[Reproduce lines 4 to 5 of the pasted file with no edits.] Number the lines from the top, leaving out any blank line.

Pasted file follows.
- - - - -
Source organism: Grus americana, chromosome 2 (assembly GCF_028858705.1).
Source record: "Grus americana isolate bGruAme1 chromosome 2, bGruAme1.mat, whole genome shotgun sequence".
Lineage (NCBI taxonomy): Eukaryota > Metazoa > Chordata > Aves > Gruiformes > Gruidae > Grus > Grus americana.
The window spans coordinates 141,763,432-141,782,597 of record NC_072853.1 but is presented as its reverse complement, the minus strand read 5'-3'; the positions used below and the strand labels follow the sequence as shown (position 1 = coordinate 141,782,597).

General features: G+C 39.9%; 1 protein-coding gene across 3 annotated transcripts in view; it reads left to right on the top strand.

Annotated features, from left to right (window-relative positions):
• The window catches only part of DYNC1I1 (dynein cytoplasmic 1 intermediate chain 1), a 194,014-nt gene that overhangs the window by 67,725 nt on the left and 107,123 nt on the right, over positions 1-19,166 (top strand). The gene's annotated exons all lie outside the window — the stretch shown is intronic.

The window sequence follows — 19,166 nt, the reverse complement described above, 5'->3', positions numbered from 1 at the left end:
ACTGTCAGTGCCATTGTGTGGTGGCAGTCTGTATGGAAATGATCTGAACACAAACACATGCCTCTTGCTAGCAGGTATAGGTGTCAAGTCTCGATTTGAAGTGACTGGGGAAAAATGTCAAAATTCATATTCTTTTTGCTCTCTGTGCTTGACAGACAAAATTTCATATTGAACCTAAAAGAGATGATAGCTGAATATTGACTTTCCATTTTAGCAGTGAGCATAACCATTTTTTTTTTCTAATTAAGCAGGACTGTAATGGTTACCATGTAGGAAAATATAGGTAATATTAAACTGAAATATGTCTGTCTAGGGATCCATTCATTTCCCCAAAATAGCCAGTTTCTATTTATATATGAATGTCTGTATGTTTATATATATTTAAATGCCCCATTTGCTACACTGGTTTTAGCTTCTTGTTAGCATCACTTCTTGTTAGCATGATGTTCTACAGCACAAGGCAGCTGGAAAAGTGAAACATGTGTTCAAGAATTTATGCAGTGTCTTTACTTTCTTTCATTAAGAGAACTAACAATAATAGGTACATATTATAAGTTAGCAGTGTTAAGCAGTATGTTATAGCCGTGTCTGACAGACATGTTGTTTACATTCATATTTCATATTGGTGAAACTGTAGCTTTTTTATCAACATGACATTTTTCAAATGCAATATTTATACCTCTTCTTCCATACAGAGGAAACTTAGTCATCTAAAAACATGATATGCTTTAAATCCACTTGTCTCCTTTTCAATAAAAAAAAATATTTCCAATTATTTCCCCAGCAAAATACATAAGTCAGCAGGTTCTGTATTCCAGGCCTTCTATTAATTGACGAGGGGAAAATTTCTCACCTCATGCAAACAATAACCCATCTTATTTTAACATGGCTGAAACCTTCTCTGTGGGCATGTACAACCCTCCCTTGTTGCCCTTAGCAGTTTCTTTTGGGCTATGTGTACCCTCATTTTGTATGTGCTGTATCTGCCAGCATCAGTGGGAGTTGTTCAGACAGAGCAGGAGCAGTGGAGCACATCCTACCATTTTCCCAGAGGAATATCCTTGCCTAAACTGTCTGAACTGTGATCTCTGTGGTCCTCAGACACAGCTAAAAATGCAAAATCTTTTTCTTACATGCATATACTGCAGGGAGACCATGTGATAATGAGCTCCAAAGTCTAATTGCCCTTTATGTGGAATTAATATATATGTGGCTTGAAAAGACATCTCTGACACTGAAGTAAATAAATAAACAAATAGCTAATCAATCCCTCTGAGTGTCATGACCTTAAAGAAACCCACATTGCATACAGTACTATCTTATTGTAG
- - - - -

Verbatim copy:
The window spans coordinates 141,763,432-141,782,597 of record NC_072853.1 but is presented as its reverse complement, the minus strand read 5'-3'; the positions used below and the strand labels follow the sequence as shown (position 1 = coordinate 141,782,597).

General features: G+C 39.9%; 1 protein-coding gene across 3 annotated transcripts in view; it reads left to right on the top strand.